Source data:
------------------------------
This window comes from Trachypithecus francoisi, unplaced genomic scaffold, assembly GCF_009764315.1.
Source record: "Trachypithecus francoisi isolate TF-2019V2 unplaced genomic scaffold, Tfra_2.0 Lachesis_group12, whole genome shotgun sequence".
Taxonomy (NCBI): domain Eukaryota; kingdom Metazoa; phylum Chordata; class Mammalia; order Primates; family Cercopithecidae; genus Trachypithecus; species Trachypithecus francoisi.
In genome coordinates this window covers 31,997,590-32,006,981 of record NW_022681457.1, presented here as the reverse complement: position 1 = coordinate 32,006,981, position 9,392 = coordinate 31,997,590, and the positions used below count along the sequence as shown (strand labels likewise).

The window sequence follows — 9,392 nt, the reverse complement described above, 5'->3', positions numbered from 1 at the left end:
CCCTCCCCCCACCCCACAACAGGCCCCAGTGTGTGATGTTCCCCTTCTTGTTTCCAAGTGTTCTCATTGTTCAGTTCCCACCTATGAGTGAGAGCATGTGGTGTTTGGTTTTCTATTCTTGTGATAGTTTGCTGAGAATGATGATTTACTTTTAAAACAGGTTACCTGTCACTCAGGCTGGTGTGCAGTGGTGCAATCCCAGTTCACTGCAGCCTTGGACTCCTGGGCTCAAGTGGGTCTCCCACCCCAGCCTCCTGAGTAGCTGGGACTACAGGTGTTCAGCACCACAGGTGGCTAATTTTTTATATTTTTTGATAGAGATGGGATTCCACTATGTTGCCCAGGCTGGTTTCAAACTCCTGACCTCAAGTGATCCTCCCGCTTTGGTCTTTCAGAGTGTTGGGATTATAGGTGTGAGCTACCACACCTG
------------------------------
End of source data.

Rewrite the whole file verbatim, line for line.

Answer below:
This window comes from Trachypithecus francoisi, unplaced genomic scaffold, assembly GCF_009764315.1.
Source record: "Trachypithecus francoisi isolate TF-2019V2 unplaced genomic scaffold, Tfra_2.0 Lachesis_group12, whole genome shotgun sequence".
Taxonomy (NCBI): domain Eukaryota; kingdom Metazoa; phylum Chordata; class Mammalia; order Primates; family Cercopithecidae; genus Trachypithecus; species Trachypithecus francoisi.
In genome coordinates this window covers 31,997,590-32,006,981 of record NW_022681457.1, presented here as the reverse complement: position 1 = coordinate 32,006,981, position 9,392 = coordinate 31,997,590, and the positions used below count along the sequence as shown (strand labels likewise).

The window sequence follows — 9,392 nt, the reverse complement described above, 5'->3', positions numbered from 1 at the left end:
CCCTCCCCCCACCCCACAACAGGCCCCAGTGTGTGATGTTCCCCTTCTTGTTTCCAAGTGTTCTCATTGTTCAGTTCCCACCTATGAGTGAGAGCATGTGGTGTTTGGTTTTCTATTCTTGTGATAGTTTGCTGAGAATGATGATTTACTTTTAAAACAGGTTACCTGTCACTCAGGCTGGTGTGCAGTGGTGCAATCCCAGTTCACTGCAGCCTTGGACTCCTGGGCTCAAGTGGGTCTCCCACCCCAGCCTCCTGAGTAGCTGGGACTACAGGTGTTCAGCACCACAGGTGGCTAATTTTTTATATTTTTTGATAGAGATGGGATTCCACTATGTTGCCCAGGCTGGTTTCAAACTCCTGACCTCAAGTGATCCTCCCGCTTTGGTCTTTCAGAGTGTTGGGATTATAGGTGTGAGCTACCACACCTG